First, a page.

Taken a step too far
YOU remember Taken, right? That brutally basic Liam Neeson revenge thriller from 2008?
Most action- inclined punters would agree it was fun at the time. If only because no one saw it coming: the former Oskar Schindler mowing down a couple of hundred Albanian sex traffickers with extreme prejudice.
The story wasn’t all that important. Those sweaty, unshaven blaggards had swiped a retired CIA agent’s daughter. They deserved everything they got.
No, what made Taken a smash was the trashy prospect of seeing the once- saintly Neeson sticking his dignity in his back pocket, just so he could stuff some bad dudes full of lead. With the occasional knifing, amputation and strangulation thrown in for good measure.
In many ways, it was as if Meryl Streep had been cast in the lead of Kill Bill. It shouldn’t have happened, but you couldn’t resist checking it out.
Now we have Taken 2, an oh- so-obligatory sequel that had to happen ( the first film ranks as Neeson’s biggest US box- office hit as a leading man) but is all too easy to resist.
Denied the ability to spring any element of surprise this time around, Taken 2 flounders about without poise or purpose for much of its running time.
Same goes for Neeson, who looks ever so slightly embarrassed to be going through these motions all over again.
Especially as his character, Bryan Mills, is pitted once more against those abysmal Albanian abductor types.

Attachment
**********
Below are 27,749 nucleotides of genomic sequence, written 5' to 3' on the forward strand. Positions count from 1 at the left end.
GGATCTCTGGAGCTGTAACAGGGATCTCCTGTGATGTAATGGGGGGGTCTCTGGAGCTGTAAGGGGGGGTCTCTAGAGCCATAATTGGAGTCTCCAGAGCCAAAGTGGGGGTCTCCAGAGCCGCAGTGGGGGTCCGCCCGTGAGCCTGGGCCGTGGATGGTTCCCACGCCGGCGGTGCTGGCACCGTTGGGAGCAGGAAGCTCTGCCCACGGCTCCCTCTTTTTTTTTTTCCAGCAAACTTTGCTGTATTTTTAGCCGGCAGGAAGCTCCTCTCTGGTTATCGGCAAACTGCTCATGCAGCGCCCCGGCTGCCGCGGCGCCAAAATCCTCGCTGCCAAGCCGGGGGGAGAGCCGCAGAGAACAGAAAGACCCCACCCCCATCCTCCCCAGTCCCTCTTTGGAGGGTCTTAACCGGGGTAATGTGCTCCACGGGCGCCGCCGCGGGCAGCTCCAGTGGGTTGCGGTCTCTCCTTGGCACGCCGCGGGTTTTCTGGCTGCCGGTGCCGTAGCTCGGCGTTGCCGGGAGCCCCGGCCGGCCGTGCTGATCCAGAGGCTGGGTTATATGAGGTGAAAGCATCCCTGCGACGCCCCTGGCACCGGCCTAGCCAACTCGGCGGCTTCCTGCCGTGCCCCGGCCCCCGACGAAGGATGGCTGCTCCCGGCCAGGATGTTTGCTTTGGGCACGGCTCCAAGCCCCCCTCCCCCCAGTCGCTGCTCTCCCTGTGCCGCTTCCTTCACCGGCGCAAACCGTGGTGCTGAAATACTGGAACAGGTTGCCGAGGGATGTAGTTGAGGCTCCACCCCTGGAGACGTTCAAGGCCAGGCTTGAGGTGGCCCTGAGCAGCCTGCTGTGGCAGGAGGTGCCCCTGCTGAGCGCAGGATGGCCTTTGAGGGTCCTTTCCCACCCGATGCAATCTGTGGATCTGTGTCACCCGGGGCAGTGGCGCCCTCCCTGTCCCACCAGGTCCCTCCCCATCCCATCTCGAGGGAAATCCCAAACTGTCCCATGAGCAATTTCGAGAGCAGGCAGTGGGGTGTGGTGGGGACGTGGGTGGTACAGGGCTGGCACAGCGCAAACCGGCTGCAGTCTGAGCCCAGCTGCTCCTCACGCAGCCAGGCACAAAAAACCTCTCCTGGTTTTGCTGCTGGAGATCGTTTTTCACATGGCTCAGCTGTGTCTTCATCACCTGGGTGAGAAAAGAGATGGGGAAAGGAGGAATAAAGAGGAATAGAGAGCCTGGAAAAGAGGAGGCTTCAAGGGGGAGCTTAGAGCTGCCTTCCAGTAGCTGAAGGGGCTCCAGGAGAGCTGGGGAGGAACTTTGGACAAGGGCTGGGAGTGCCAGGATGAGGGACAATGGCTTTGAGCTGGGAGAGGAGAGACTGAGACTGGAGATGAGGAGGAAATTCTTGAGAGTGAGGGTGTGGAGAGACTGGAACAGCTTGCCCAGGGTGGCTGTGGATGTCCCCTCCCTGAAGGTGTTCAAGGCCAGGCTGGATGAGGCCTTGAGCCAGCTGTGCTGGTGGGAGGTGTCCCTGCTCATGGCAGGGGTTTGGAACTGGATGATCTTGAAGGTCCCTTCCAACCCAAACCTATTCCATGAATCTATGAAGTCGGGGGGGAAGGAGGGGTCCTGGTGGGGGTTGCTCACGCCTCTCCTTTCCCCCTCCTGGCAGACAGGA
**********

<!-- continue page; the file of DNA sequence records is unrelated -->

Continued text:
By the way, they’re still rockin’ that imitation- leather jacket and trackpants look, now the permanent official uniform of all Eastern European movie mobsters.
The action transpires in Istanbul, Turkey, depicted here as a relentlessly corrupt and grotty metropolis ( which must delight the Turkish tourism czars who bent over backwards to accommodate the Taken shoot on their turf).
In a storytelling switcheroo, Bryan’s daughter Kim ( played once again by Maggie Grace) is no longer the metaphorical female tied to the train tracks awaiting a last- minute rescue.
That job now goes to Bryan’s foxy ex- wife ( Famke Janssen), who was just re- warming to his charms when the Albanians nicked off with her.
There’s a few funky set- piece sequences that pay their way – the bit where Kim saves Bryan from certain death with a shoelace, a marker pen and a hand grenade is magnificent – and a lot of grotesque violence of little value as well.
The film is best enjoyed by those with short memories and a longing for needless excess.
Now showing Village Cinemas